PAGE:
The most extraordinary feature is unquestionably the former existence of the gigantic Dinornithes or moas and, another family of Ratitae, the weird-looking kiwis or Apteryges, which are totally unlike any other existing birds.
At any rate we begin to see that some of the Ratitae, namely the Rheidae, may possibly be an early and then much modified offshoot of such of the Carinatae as are now represented by the Crypturi, whilst in another part of the world, and at a much later time, kiwis and moas have sprung from a somewhat more Gallilorm stock, which points to a descent from a still undivided GalliformTinamiform mass.
Further, it is the opinion of competent ornithologists that there is affinity of the Australian emeus and cassowaries with the New Zealand moas and with the Malagasy Aepyornis.
In the North Island the moas seem to have died out soon after the arrival of the Maoris, according to F.
The most striking feature of the moas, besides the truly gigantic size of some species, is the almost complete absence of the wings.
In conformity with these reductions the breastbone of the moas is devoid of any coracoidal facets; there is no trace of a keel, and the number of sternal ribs is reduced to three or even two pairs.
The hind limbs are very strong; the massive femur has a large pneumatic foramen; the tibia has a bony bridge on the anterior surface of the lower portion, a character in which the moas agree only with Apteryx amongst the other Ratitae.
Another important point, in which the moas agree with the other Ratitae and differ from the kiwis, are the branched, instead of simple, porous canals in the eggshell.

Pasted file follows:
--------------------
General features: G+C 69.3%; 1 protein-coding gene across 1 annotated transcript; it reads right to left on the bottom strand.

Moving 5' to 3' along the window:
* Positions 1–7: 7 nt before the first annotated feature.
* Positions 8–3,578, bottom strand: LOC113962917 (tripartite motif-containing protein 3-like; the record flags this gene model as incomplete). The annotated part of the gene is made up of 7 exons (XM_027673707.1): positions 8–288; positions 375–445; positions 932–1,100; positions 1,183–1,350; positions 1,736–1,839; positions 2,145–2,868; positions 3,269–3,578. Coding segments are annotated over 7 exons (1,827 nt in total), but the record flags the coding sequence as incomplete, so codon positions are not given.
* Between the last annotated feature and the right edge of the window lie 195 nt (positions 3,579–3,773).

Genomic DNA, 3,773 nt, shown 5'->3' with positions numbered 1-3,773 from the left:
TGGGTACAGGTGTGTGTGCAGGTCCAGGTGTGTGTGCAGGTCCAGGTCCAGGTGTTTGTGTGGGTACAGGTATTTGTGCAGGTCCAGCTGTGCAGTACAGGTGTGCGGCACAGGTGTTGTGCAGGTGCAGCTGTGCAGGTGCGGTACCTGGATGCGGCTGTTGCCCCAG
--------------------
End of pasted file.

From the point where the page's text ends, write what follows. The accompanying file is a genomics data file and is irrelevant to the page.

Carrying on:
The affinities of the moas are undoubtedly with the Australian Ratitae, and, in spite of the differences mentioned above, with the kiwis.
The relationship with Aepyornis of Madagascar is still problematic. Whilst the moas seem to have been entirely herbivorous, feeding not unlikely upon the shoots of ferns, the kiwis have become highly specialized wormeaters.
Unmolested by enemies (Harpagornis, a tremendous bird of prey, died out with the Pleistocene), living in an equable insular climate, with abundant vegetation, the moas flourished and seem to have reached their greatest development in specialization, numbers, and a bewildering variety of large and small kinds, within quite recent times.
Unfortunately no fossil moas, older than the Pleiocene, are known.
The moas ranged in size from that of a turkey to truly colossal dimensions, the giant being Dinornis maximus, which, with a tibial length of 39 in., stood with its small head about 12 ft.
Owen, approximating more closely than any other living birds to the extinct moas of New Zealand.